Structural plumage colour and parasites in satin bowerbirds Ptilonorhynchus violaceus: implications for sexual selection
Journal of Avian Biology
We investigated whether variation in structural plumage coloration in satin bowerbirds, Ptilonorhynchus violaceus, could reveal the intensity of infection from parasites, as predicted from models of parasite-mediated sexual selection (PMSS). To do this, we captured adult male, female, and juvenile male satin bowerbirds in Queensland, Australia, and objectively measured individual plumage reflectance from four body regions using a spectrometer. We quantified both ectoparasite load and the intensity of infection from blood parasites. In iridescent blue adult males, plumage reflectance is unimodal, with a single peak in the ultraviolet, while in greenish females and juveniles, plumage reflectance is bimodal, with peaks in both the ultraviolet and green portions of the spectrum. In adult males, the intensity of infection from blood parasites was best predicted by plumage brightness (total reflectance), with brighter males having fewer parasites. Similarly, juvenile males exhibiting greater UV chroma (proportion of reflectance in the UV) had fewer blood parasites. Our findings support a key prediction of PMSS models and provide the first evidence that a structural colour ornament can signal the intensity of infection from blood parasites.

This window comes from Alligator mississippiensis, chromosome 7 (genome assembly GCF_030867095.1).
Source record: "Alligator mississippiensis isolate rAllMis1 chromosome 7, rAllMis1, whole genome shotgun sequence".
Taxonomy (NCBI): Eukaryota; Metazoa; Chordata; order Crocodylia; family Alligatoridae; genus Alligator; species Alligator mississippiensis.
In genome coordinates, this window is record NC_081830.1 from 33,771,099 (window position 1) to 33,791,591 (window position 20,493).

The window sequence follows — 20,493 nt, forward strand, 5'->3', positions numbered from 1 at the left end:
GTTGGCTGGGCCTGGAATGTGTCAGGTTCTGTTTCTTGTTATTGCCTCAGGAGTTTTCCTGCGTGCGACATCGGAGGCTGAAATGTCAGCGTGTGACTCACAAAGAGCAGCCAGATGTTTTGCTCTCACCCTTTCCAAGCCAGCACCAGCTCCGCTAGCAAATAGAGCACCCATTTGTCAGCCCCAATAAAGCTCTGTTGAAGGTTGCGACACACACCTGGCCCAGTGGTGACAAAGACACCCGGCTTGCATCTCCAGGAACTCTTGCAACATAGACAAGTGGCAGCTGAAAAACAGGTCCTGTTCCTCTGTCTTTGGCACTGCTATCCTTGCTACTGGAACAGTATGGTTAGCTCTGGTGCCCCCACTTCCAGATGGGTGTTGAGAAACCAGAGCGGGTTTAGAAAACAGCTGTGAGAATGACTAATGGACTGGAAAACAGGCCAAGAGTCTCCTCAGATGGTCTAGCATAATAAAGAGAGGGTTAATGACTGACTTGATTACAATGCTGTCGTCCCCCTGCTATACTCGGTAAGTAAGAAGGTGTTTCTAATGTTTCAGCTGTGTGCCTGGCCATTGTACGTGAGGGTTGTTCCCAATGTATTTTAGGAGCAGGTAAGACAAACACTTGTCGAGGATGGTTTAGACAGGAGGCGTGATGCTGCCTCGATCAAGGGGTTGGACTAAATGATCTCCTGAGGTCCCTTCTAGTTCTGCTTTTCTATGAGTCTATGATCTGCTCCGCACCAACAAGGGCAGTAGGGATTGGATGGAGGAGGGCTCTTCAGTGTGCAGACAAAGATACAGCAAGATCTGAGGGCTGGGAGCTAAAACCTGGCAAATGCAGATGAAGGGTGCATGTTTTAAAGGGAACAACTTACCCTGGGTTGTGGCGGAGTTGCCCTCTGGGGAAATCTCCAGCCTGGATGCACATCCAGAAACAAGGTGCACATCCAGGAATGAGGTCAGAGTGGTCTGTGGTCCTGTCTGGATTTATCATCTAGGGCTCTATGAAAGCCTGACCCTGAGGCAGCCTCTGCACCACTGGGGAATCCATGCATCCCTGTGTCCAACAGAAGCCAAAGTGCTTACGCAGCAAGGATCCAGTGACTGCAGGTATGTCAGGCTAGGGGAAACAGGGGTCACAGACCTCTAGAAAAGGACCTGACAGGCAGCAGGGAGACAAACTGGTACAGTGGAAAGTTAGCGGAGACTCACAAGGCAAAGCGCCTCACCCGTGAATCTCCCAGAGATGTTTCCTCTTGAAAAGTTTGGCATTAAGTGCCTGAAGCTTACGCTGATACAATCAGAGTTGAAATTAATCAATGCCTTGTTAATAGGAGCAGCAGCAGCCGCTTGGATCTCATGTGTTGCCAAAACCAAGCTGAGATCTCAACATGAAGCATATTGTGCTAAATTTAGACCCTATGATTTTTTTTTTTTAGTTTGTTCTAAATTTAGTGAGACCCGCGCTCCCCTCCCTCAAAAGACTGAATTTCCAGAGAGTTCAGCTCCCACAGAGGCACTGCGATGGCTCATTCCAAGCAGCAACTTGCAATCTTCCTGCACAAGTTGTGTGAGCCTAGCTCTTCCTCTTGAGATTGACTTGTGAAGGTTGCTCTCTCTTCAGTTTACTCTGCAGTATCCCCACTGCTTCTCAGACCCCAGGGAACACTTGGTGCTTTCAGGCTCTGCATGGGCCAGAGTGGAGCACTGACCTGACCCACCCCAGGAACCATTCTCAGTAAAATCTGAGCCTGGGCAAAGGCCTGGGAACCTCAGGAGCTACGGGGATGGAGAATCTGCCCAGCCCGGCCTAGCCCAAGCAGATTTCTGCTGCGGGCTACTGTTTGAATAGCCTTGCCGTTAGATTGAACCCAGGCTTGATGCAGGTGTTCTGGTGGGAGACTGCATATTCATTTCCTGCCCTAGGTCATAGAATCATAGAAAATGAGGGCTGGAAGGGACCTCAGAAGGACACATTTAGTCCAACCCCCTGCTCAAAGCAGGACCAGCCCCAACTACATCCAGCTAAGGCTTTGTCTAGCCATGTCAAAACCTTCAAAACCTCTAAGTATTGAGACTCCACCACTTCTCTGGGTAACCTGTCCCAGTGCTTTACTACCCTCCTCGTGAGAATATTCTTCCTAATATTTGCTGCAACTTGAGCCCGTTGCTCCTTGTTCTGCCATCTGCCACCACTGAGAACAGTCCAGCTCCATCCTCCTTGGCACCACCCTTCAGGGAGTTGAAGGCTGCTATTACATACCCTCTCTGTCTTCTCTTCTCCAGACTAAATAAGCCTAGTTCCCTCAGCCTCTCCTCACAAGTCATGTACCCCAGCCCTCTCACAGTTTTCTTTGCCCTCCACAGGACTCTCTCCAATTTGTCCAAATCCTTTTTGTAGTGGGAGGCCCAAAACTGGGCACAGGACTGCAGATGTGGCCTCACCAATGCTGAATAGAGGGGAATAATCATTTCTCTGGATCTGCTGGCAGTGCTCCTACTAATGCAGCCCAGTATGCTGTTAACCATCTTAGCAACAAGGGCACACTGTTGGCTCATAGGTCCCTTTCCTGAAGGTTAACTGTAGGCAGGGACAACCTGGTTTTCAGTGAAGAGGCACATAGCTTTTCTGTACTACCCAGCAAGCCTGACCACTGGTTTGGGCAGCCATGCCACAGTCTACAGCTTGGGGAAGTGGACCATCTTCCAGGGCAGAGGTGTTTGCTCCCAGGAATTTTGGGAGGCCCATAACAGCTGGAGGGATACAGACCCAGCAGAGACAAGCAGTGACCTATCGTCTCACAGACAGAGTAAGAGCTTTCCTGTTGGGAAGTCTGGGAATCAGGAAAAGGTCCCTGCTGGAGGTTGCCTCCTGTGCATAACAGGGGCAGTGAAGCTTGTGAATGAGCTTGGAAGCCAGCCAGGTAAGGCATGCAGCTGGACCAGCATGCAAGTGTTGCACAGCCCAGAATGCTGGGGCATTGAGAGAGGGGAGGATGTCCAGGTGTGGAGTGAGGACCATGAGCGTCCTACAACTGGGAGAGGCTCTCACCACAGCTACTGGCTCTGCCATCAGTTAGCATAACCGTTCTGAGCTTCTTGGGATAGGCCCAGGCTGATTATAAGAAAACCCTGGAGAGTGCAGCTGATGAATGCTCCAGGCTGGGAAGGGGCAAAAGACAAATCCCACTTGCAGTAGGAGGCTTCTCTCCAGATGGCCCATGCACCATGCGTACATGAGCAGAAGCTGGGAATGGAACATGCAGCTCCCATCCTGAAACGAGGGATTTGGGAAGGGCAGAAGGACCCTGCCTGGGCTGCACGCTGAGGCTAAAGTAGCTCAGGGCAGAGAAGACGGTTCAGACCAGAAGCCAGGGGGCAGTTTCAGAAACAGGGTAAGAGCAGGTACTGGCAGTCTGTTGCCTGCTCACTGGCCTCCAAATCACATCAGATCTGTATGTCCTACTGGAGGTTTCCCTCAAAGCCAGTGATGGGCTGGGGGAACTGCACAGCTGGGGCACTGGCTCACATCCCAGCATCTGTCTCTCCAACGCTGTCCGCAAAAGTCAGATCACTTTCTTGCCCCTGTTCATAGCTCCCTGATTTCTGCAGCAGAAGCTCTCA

Doucet, Stéphanie M. and Montgomerie, Robert, "Structural plumage colour and parasites in satin bowerbirds Ptilonorhynchus violaceus: implications for sexual selection" (2003). Journal of Avian Biology, 34, 3, 237-242.